Coalition Formation and the Ancillary Benefits of Climate Policy

34 Pages Posted: 2 Sep 2008

See all articles by Michael Finus

Michael Finus

University of Stirling

Dirk T. G. Rübbelke

Technische Universität Bergakademie Freiberg

Date Written: August 27, 2008

Abstract

Several studies found ancillary benefits of environmental policy to be of considerable size. These additional private benefits imply not only higher cooperative but also noncooperative abatement targets. However, beyond these largely undisputed important quantitative effects, there are qualitative and strategic implications associated with ancillary benefits: climate policy is no longer a pure but an impure public good. In this paper, we investigate these implications in a setting of non-cooperative coalition formation. In particular, we address the following questions. 1) Do ancillary benefits increase participation in international environmental agreements? 2) Do ancillary benefits raise the success of these treaties in welfare terms?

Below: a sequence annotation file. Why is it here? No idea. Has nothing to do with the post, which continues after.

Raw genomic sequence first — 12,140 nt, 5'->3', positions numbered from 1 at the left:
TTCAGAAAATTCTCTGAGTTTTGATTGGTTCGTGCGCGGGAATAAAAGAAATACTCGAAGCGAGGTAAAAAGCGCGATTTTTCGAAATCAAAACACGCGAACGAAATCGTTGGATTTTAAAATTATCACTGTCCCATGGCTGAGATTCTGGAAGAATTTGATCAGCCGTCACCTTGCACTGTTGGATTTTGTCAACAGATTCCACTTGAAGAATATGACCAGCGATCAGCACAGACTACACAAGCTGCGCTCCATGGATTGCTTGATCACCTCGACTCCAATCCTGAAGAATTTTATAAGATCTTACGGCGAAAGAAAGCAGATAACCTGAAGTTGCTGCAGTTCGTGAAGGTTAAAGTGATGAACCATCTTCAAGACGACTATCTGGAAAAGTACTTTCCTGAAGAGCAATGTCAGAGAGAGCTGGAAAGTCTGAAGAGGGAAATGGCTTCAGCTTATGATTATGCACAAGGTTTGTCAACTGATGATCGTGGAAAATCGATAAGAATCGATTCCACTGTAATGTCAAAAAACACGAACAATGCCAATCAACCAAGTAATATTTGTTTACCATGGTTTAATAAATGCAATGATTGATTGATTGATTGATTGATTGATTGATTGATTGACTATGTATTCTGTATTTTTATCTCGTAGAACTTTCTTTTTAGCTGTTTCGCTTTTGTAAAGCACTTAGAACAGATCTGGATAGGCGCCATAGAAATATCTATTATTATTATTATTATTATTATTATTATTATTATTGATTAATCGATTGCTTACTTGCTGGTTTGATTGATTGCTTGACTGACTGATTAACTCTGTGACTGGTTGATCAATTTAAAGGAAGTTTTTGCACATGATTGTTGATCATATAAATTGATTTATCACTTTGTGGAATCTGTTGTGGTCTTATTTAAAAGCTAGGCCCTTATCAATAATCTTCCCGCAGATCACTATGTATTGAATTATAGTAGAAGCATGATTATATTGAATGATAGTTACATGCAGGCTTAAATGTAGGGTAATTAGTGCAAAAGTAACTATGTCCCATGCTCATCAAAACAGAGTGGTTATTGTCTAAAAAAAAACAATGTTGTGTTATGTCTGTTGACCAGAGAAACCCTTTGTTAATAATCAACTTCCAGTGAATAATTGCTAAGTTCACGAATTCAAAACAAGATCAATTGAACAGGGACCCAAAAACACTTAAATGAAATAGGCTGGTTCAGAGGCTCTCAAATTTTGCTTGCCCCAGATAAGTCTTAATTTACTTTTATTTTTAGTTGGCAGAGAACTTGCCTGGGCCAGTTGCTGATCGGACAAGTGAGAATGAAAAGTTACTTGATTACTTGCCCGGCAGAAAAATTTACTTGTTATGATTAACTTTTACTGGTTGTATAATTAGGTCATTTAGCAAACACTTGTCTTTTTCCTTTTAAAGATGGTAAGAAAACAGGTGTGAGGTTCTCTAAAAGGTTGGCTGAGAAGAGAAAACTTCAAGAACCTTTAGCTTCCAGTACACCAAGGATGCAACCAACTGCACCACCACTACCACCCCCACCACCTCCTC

Keywords: Ancillary Benefits, Climate Policy, Coalition Formation, Game Theory, Impure Public Goods

JEL Classification: C72, H87, Q54

Suggested Citation

Finus, Michael and Rübbelke, Dirk T. G., Coalition Formation and the Ancillary Benefits of Climate Policy (August 27, 2008). FEEM Working Paper No. 62.2008. Available at SSRN: https://ssrn.com/abstract=1259699 or http://dx.doi.org/10.2139/ssrn.1259699

Michael Finus (Contact Author)

University of Stirling ( email )

Stirling, Scotland FK9 4LA
United Kingdom

Dirk T. G. Rübbelke

Technische Universität Bergakademie Freiberg ( email )

Freiberg, 09599
Germany

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